Examining the link between health and wealth
Eat right, exercise, don't smoke, inherit good genes and, conventional wisdom dictates, you gain the best measure of protection against...
The Associated Press
Eat right, exercise, don't smoke, inherit good genes and, conventional wisdom dictates, you gain the best measure of protection against illness.
Not so fast, argues a new PBS series.
"Unnatural Causes: Is Inequality Making Us Sick?," airing on four consecutive Thursdays beginning this week, explores the idea that work, race, economic status and neighborhood conditions may affect a person's health as much or more than habits or genetics.
Looking at communities in California, Washington, Georgia, Pennsylvania, Michigan, Arizona and other states, the series examines why America ranks as the world's wealthiest nation and yet is 30th in life expectancy and 31st in infant mortality.
Among the intriguing questions "Unnatural Causes" probes: Why do poor Mexican immigrants see their health erode the longer they stay in America? Why do poor smokers develop lung cancer more often than rich smokers? Why are some black and American Indian populations less likely to reach 65 than people from Bangladesh or Ghana?
Improved housing, higher wages and more control on the job foster health as much as quitting smoking or eating well, according to a Harvard University epidemiologist quoted in the series. In other words, the show argues, social policy may be crucial to a citizenry's physical well-being.
The first episode, airing at 7 and 10 p.m. Thursday on KCTS-HD (Channel 108) and titled "In Sickness and in Wealth," looks at the link between health and wealth through the lives of Louisville, Ky., residents including a CEO, lab supervisor, janitor and welfare mother.
The series' subsequent episodes continue the investigation in other cities and present what "Unnatural Causes" deems "innovative initiatives for health equity."
Other shows to look out for:
Those cheekbones, those eyebrows, those tales of wire hangers: Mention Joan Crawford, and it's easy to summon trademark images. But a new Turner Classic Movies documentary tells us there's much more to "Joan Crawford: The Ultimate Movie Star." Debuting 5 p.m. Sunday, the program tracks Crawford's nearly 100-film career. It also dissects her personal life, including friends, four marriages and four children. Filmmaker Peter Fitzgerald blends photographs, vintage newsreels and film clips with interviews with co-stars and others, including daughter Christina Crawford, director Vincent Sherman and columnist Liz Smith. Starting life in poverty as Lucille LeSueur, Crawford remade herself from dancer to contract player to Academy Award-winning actress. Anjelica Huston, another Oscar-winner, narrates the 90-minute film.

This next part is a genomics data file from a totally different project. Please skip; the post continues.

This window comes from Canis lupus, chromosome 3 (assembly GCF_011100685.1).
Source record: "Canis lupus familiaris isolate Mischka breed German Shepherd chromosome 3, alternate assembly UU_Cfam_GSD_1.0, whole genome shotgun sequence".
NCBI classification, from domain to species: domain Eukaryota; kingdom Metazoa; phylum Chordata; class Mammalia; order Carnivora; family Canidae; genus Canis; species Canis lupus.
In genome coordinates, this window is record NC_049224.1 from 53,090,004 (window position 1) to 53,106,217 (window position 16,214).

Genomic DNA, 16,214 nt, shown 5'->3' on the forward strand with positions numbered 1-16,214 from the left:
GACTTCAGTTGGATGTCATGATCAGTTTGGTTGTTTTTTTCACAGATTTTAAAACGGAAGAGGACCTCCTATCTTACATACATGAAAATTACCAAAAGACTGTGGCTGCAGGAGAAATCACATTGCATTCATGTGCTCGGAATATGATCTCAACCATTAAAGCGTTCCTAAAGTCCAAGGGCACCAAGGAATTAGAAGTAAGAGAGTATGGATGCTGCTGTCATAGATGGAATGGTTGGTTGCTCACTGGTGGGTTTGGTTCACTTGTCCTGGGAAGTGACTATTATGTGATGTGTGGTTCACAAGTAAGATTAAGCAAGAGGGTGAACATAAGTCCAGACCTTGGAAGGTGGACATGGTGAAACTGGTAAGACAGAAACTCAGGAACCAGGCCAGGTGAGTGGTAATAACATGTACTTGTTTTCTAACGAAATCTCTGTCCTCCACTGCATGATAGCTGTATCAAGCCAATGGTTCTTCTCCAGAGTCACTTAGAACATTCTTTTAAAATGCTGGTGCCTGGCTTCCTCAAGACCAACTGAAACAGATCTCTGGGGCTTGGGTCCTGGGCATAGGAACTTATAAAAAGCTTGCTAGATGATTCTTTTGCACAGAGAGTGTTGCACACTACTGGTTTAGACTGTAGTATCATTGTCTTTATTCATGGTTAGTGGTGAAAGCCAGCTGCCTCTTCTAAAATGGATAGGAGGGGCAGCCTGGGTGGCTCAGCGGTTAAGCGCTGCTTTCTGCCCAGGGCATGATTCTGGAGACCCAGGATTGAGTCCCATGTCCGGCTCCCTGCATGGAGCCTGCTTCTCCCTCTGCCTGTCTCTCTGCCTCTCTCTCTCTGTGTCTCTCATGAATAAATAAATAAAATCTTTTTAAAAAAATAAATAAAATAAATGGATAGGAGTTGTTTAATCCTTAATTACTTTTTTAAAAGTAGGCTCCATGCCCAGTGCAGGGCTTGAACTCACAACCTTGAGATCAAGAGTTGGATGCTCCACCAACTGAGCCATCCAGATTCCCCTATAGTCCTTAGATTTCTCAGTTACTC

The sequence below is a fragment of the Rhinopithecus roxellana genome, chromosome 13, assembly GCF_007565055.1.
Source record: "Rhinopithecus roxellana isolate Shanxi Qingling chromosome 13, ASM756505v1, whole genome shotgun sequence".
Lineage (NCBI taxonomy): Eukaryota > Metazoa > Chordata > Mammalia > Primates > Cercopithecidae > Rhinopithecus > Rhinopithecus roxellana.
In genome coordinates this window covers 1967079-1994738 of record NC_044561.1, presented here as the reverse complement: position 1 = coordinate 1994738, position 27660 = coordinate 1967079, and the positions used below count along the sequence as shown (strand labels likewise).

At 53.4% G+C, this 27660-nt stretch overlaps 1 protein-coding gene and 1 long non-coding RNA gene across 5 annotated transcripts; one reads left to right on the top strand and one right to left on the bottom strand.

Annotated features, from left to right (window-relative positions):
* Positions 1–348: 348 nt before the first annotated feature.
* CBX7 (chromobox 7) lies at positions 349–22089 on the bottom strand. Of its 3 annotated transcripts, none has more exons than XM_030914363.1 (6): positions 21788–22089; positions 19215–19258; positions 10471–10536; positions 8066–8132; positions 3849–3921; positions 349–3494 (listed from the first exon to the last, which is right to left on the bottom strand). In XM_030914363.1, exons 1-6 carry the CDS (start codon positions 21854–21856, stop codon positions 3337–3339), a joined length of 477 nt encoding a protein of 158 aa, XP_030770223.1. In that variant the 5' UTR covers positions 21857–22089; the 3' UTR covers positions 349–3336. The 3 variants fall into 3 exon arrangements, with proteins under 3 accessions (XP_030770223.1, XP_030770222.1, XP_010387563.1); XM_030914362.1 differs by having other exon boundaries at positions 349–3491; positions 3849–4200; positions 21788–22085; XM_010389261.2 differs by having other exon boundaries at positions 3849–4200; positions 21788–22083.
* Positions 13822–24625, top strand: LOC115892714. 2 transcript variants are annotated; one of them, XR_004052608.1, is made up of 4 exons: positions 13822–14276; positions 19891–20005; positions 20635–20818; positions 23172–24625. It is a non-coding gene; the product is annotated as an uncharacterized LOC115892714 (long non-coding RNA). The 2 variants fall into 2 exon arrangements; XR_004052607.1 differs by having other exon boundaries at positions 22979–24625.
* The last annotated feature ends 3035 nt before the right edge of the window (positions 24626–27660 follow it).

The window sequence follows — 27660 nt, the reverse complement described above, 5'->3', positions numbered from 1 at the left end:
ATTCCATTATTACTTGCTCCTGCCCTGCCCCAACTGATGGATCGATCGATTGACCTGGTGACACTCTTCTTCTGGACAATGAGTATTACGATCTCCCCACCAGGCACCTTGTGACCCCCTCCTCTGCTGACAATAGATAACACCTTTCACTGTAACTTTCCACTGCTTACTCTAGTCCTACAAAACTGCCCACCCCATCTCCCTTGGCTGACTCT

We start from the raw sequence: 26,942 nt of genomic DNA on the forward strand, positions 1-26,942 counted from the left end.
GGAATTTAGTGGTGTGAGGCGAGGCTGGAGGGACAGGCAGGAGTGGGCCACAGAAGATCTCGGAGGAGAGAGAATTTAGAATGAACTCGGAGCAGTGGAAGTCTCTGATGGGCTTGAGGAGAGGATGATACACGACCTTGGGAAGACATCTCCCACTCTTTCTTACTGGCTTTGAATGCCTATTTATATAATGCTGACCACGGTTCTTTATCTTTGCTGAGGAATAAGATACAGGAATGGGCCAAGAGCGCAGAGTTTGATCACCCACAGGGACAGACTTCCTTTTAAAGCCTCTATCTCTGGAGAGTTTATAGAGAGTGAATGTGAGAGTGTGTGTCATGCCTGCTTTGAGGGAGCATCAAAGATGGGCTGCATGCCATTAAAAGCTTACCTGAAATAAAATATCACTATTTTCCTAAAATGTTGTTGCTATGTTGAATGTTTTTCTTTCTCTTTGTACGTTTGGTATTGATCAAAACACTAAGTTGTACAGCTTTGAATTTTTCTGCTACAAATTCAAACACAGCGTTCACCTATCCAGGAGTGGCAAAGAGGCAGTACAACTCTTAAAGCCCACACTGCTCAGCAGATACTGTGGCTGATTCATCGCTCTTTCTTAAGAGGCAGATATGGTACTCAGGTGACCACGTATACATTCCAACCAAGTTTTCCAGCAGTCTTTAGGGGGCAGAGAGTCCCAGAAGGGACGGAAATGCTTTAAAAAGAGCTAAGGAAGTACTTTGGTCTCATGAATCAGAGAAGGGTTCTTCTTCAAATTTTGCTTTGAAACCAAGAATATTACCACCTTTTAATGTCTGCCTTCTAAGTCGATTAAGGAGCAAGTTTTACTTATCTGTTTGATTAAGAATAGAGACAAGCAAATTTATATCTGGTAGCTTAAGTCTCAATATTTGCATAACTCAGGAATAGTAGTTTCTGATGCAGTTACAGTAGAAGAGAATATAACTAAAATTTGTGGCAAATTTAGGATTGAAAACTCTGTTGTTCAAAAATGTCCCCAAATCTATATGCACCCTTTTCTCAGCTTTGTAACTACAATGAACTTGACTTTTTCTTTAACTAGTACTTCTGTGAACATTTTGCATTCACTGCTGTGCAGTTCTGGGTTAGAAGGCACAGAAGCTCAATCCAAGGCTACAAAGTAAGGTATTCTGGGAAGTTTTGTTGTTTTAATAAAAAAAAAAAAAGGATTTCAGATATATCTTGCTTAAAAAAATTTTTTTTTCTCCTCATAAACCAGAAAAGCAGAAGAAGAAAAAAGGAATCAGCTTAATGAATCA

Here's a contest that should win Al Gore's approval: HGTV is building and giving away its first "green home." The sweepstakes for the South Carolina house will kick off in a special program. Located in a master-planned community near the Hilton Head beach resort, the furnished home is about 2,300 square feet, has three bedrooms and, most important, boasts certificates attesting to construction and design elements that contribute to a healthier living environment. The giveaway, which runs through May 15, is valued at about $850,000. Carter Oosterhouse of HGTV's "Carter Can" hosts the "HGTV Green Home Special" that airs at 9 tonight. The contest is not to be confused with HGTV's annual "Dream Home Giveaway," which, for those who may be less fussy about their carbon footprint, recently bestowed a $2.2 million Florida home on the winner.
Art as a healer is among the themes of "Autism: The Musical," which tells the story of five autistic children, their families and the woman who pushes the kids beyond expectations as they stage an original musical. The HBO film, debuting at 8 p.m. Tuesday, features Elaine Hall, an educator-writer-performer-acting coach who's also the mother of an autistic boy and founder of The Miracle Project, a Los Angeles-based theater program. With the goal of challenging perceptions of autism, Hall guides her charges through six months of work that culminate in the opening night and a celebration of their spirit and determination. Autism, a complex, poorly understood disorder, is characterized by repetitive behaviors and poor social interaction and communication skills — which, Hall demonstrates, can be addressed in creative ways.
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